Ph.D., Geology and Geophysics, Yale University
M.S., Geosciences, Virginia Tech
B.A., Geology, Macalester College
Areas of Expertise
Stable Isotope Trophic Analyses using Nitrogen and Carbon
The goal of my research is to study ecological responses to natural and anthropogenic
environmental disturbances. In particular, I use the fossil record as a natural laboratory
to test ecological and evolutionary responses that operate at timescales beyond direct
human observation and I determine the pristine ecological baseline of modern ecosystems
in need of conservation or restoration. Research approaches that I employ include:
- Evaluation of multiple stressors in Long Island Sound, specifically commercial fishing,
eutrophication, and hypoxia, by combining modern geochemical evidence with that from
live (and recently dead) organisms, archaeological shell middens, and Holocene fossils.
- Stable isotopes (N and C) to evaluate trophic position (i.e., predatory versus omnivore)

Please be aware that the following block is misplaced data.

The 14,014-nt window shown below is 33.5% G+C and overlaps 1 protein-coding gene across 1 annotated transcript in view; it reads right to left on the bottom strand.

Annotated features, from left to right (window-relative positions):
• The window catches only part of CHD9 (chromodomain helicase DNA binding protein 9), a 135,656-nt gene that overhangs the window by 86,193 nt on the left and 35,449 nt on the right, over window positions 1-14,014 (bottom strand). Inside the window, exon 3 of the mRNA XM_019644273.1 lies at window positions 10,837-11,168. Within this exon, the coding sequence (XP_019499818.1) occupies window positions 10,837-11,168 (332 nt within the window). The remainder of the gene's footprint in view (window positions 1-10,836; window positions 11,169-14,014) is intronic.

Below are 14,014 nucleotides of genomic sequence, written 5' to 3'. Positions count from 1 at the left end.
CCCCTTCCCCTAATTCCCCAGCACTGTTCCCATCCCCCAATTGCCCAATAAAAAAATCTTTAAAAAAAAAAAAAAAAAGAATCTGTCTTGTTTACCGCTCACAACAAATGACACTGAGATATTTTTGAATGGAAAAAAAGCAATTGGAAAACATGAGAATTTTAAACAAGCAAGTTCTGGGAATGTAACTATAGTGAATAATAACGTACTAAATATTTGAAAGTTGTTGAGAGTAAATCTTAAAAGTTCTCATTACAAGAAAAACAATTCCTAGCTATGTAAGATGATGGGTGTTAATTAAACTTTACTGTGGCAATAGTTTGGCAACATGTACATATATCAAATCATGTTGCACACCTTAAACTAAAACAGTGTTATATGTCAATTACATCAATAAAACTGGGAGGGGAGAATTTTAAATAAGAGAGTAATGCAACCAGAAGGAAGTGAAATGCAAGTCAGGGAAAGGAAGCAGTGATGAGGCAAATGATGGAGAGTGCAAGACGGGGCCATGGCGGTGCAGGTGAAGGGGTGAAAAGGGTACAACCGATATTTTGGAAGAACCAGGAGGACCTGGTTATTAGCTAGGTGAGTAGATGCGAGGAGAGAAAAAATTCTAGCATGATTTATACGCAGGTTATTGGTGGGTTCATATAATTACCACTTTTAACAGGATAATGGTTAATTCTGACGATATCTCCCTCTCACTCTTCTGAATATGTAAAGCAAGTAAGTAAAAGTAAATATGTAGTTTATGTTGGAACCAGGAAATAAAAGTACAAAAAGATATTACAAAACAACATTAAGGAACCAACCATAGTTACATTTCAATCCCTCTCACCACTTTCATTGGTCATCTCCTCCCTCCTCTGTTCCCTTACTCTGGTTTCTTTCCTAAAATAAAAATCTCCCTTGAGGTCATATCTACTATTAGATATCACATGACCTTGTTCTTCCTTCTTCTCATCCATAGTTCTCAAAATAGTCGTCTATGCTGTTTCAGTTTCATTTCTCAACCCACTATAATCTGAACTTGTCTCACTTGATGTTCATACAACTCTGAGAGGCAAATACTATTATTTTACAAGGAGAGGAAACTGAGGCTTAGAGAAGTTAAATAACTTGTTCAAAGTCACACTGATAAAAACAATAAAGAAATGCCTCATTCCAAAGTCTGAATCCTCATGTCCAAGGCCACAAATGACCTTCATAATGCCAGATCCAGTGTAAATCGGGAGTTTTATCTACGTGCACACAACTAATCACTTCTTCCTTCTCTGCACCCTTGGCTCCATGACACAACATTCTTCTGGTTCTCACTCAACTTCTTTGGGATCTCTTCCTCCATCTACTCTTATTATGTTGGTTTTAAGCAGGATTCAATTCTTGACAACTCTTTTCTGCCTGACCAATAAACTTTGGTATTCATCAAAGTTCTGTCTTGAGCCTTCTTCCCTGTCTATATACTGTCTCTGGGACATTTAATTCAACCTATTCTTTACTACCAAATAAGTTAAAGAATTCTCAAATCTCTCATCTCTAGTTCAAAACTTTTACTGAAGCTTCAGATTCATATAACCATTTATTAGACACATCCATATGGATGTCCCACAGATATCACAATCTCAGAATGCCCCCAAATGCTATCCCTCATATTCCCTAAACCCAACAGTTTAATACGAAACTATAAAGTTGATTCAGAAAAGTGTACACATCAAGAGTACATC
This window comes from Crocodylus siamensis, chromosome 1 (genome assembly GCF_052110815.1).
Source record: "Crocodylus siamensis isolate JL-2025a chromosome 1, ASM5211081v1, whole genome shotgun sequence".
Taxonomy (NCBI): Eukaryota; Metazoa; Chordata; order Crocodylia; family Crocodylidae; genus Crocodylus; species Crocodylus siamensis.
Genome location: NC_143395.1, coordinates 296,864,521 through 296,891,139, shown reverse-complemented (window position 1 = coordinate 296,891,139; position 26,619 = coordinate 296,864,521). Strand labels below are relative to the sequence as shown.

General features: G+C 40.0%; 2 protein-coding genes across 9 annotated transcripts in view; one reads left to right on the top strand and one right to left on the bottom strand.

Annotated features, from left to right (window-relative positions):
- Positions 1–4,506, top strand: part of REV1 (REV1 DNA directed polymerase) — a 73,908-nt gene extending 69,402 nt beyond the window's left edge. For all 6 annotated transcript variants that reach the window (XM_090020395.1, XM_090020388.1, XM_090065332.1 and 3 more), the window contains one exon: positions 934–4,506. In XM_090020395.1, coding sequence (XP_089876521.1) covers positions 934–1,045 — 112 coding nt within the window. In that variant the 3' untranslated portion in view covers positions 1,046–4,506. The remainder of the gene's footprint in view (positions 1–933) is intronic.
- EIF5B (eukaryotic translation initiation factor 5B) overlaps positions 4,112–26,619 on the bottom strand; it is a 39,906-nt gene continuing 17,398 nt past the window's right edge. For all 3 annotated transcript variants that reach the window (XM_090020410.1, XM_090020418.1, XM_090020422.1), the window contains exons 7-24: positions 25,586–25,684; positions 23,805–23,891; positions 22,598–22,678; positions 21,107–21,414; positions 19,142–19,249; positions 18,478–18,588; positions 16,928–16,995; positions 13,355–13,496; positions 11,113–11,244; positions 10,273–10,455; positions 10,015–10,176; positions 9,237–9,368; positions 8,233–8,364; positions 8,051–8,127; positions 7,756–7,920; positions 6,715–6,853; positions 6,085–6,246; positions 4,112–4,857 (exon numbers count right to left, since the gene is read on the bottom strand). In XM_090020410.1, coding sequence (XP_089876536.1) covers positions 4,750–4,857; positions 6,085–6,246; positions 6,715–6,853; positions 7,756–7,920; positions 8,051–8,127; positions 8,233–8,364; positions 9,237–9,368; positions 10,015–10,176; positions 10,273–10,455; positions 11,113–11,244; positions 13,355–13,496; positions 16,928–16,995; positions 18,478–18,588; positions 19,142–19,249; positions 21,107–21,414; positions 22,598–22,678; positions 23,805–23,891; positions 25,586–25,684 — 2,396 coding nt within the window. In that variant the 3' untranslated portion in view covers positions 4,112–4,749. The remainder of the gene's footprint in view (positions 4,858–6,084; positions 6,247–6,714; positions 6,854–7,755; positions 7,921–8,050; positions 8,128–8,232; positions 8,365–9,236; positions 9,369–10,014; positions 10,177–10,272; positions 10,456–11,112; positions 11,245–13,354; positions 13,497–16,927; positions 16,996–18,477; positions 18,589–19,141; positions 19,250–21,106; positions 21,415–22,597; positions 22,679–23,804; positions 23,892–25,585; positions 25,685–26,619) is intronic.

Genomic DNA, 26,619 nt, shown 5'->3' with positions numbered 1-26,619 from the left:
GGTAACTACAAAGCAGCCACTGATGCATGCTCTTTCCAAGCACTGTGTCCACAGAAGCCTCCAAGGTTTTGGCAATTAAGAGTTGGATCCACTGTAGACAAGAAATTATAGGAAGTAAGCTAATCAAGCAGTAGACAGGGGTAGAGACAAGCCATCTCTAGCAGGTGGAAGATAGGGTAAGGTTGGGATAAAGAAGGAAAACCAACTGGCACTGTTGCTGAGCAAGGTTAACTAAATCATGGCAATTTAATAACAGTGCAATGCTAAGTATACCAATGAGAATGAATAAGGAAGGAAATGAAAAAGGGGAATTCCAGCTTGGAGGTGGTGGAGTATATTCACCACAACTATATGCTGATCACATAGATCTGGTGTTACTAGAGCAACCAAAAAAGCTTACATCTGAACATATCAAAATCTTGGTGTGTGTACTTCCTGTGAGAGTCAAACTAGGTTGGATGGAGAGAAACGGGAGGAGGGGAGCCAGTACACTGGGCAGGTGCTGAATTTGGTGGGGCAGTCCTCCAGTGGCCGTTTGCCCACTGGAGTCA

of modern drilling gastropods.
- Taphonomic and feeding experiment approaches that evaluate the amount and kinds of
data we can reliably obtain from shells, including changes in predatory behavior,
predator identity, and predation intensity.
- Morphometric analyses to study placement of predatory drill-holes to investigate changes
in predator-prey interactions and evolutionary trends.
- Geographic Information Systems (GIS) and PaleoGIS, including the study of how abiotic
and biotic factors govern species distribution and species extinctions in deep time.